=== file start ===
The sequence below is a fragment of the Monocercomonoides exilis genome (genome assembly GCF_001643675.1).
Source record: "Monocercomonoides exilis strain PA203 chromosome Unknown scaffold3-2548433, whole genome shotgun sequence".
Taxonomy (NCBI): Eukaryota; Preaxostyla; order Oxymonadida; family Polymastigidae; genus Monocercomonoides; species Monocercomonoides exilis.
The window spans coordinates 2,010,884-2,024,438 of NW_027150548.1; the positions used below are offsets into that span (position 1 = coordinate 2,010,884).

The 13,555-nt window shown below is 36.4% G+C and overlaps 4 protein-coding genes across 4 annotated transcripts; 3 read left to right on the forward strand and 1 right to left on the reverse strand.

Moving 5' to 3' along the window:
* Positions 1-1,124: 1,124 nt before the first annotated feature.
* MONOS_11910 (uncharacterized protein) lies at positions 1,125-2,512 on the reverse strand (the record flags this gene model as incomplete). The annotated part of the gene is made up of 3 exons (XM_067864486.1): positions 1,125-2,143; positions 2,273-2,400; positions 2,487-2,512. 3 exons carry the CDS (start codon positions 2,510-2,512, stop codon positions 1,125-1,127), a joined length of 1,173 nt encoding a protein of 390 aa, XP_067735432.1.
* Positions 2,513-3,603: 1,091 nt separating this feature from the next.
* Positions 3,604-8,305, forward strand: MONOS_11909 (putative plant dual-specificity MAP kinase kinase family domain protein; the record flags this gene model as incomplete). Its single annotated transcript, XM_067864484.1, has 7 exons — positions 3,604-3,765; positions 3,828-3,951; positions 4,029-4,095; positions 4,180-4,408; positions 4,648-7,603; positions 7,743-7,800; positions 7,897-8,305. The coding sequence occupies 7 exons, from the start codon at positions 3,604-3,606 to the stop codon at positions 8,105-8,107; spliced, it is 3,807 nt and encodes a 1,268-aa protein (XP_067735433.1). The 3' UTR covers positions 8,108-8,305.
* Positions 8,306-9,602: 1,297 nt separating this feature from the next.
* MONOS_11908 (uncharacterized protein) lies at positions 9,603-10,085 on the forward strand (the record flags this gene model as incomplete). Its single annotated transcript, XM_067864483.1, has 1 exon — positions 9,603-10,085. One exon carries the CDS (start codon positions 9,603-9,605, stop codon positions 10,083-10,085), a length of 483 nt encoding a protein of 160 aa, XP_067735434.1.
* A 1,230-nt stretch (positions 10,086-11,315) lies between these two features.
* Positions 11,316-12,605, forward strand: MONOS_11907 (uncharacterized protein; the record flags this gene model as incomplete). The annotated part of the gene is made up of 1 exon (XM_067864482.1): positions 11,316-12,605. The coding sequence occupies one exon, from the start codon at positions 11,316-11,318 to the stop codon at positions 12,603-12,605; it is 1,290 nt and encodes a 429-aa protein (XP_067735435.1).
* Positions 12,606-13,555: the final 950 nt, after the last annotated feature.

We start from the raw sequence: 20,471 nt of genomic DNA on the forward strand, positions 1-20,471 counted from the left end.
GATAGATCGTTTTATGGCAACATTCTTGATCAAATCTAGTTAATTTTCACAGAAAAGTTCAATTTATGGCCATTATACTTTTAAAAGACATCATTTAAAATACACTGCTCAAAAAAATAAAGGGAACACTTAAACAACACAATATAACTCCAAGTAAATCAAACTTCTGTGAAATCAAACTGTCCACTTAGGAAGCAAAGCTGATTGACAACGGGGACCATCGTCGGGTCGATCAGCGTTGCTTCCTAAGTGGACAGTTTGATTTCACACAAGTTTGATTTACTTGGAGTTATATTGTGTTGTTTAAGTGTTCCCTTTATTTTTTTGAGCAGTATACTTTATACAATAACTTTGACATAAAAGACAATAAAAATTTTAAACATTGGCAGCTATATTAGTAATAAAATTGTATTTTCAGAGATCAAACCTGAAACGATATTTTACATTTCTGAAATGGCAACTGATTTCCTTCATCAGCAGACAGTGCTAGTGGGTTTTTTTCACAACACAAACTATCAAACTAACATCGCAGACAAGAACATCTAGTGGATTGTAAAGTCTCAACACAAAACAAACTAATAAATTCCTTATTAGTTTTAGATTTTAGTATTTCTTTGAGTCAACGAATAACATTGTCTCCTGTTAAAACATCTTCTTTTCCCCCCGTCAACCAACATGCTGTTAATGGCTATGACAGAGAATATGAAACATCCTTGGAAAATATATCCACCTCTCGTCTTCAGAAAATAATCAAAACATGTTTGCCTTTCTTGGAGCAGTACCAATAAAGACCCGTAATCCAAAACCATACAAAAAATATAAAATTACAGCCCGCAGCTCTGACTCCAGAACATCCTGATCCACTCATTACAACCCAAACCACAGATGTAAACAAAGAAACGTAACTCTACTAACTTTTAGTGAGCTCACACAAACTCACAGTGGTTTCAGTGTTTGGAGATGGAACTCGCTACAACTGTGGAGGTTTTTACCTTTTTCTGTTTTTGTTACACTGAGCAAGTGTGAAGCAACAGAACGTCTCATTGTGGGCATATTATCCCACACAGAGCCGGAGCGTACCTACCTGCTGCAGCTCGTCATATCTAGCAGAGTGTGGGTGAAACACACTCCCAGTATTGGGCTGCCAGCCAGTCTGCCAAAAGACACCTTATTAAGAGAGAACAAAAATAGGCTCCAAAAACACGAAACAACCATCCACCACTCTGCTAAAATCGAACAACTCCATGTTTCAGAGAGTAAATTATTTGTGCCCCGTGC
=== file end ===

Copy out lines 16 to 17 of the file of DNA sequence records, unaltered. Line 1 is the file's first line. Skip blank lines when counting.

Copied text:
We start from the raw sequence: 20,471 nt of genomic DNA on the forward strand, positions 1-20,471 counted from the left end.
GATAGATCGTTTTATGGCAACATTCTTGATCAAATCTAGTTAATTTTCACAGAAAAGTTCAATTTATGGCCATTATACTTTTAAAAGACATCATTTAAAATACACTGCTCAAAAAAATAAAGGGAACACTTAAACAACACAATATAACTCCAAGTAAATCAAACTTCTGTGAAATCAAACTGTCCACTTAGGAAGCAAAGCTGATTGACAACGGGGACCATCGTCGGGTCGATCAGCGTTGCTTCCTAAGTGGACAGTTTGATTTCACACAAGTTTGATTTACTTGGAGTTATATTGTGTTGTTTAAGTGTTCCCTTTATTTTTTTGAGCAGTATACTTTATACAATAACTTTGACATAAAAGACAATAAAAATTTTAAACATTGGCAGCTATATTAGTAATAAAATTGTATTTTCAGAGATCAAACCTGAAACGATATTTTACATTTCTGAAATGGCAACTGATTTCCTTCATCAGCAGACAGTGCTAGTGGGTTTTTTTCACAACACAAACTATCAAACTAACATCGCAGACAAGAACATCTAGTGGATTGTAAAGTCTCAACACAAAACAAACTAATAAATTCCTTATTAGTTTTAGATTTTAGTATTTCTTTGAGTCAACGAATAACATTGTCTCCTGTTAAAACATCTTCTTTTCCCCCCGTCAACCAACATGCTGTTAATGGCTATGACAGAGAATATGAAACATCCTTGGAAAATATATCCACCTCTCGTCTTCAGAAAATAATCAAAACATGTTTGCCTTTCTTGGAGCAGTACCAATAAAGACCCGTAATCCAAAACCATACAAAAAATATAAAATTACAGCCCGCAGCTCTGACTCCAGAACATCCTGATCCACTCATTACAACCCAAACCACAGATGTAAACAAAGAAACGTAACTCTACTAACTTTTAGTGAGCTCACACAAACTCACAGTGGTTTCAGTGTTTGGAGATGGAACTCGCTACAACTGTGGAGGTTTTTACCTTTTTCTGTTTTTGTTACACTGAGCAAGTGTGAAGCAACAGAACGTCTCATTGTGGGCATATTATCCCACACAGAGCCGGAGCGTACCTACCTGCTGCAGCTCGTCATATCTAGCAGAGTGTGGGTGAAACACACTCCCAGTATTGGGCTGCCAGCCAGTCTGCCAAAAGACACCTTATTAAGAGAGAACAAAAATAGGCTCCAAAAACACGAAACAACCATCCACCACTCTGCTAAAATCGAACAACTCCATGTTTCAGAGAGTAAATTATTTGTGCCCCGTGC